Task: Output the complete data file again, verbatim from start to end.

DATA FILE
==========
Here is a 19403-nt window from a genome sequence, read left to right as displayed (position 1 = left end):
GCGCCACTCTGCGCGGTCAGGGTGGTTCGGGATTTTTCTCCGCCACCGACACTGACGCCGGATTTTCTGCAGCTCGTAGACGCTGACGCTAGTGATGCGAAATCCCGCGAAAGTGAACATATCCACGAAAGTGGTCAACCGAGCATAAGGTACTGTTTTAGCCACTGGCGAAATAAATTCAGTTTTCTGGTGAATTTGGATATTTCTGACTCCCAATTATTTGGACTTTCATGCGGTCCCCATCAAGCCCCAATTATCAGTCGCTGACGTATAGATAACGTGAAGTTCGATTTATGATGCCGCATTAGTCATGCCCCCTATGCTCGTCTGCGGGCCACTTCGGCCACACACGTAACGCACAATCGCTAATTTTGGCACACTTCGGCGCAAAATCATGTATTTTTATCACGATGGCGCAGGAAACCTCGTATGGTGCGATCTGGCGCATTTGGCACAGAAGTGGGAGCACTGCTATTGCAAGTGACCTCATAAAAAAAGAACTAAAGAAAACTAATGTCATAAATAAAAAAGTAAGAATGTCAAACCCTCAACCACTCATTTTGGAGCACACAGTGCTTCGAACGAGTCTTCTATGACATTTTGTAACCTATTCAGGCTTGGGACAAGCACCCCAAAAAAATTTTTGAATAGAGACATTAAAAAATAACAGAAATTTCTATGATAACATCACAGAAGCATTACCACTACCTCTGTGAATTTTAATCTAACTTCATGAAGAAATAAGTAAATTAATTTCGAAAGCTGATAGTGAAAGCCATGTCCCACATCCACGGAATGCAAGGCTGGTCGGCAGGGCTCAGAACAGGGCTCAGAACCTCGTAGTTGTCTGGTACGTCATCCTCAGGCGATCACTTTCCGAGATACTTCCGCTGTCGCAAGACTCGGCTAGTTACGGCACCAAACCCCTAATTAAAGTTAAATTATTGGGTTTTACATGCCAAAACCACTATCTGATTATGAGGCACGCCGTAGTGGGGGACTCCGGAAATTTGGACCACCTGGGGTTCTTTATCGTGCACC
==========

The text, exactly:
Here is a 19403-nt window from a genome sequence, read left to right as displayed (position 1 = left end):
GCGCCACTCTGCGCGGTCAGGGTGGTTCGGGATTTTTCTCCGCCACCGACACTGACGCCGGATTTTCTGCAGCTCGTAGACGCTGACGCTAGTGATGCGAAATCCCGCGAAAGTGAACATATCCACGAAAGTGGTCAACCGAGCATAAGGTACTGTTTTAGCCACTGGCGAAATAAATTCAGTTTTCTGGTGAATTTGGATATTTCTGACTCCCAATTATTTGGACTTTCATGCGGTCCCCATCAAGCCCCAATTATCAGTCGCTGACGTATAGATAACGTGAAGTTCGATTTATGATGCCGCATTAGTCATGCCCCCTATGCTCGTCTGCGGGCCACTTCGGCCACACACGTAACGCACAATCGCTAATTTTGGCACACTTCGGCGCAAAATCATGTATTTTTATCACGATGGCGCAGGAAACCTCGTATGGTGCGATCTGGCGCATTTGGCACAGAAGTGGGAGCACTGCTATTGCAAGTGACCTCATAAAAAAAGAACTAAAGAAAACTAATGTCATAAATAAAAAAGTAAGAATGTCAAACCCTCAACCACTCATTTTGGAGCACACAGTGCTTCGAACGAGTCTTCTATGACATTTTGTAACCTATTCAGGCTTGGGACAAGCACCCCAAAAAAATTTTTGAATAGAGACATTAAAAAATAACAGAAATTTCTATGATAACATCACAGAAGCATTACCACTACCTCTGTGAATTTTAATCTAACTTCATGAAGAAATAAGTAAATTAATTTCGAAAGCTGATAGTGAAAGCCATGTCCCACATCCACGGAATGCAAGGCTGGTCGGCAGGGCTCAGAACAGGGCTCAGAACCTCGTAGTTGTCTGGTACGTCATCCTCAGGCGATCACTTTCCGAGATACTTCCGCTGTCGCAAGACTCGGCTAGTTACGGCACCAAACCCCTAATTAAAGTTAAATTATTGGGTTTTACATGCCAAAACCACTATCTGATTATGAGGCACGCCGTAGTGGGGGACTCCGGAAATTTGGACCACCTGGGGTTCTTTATCGTGCACC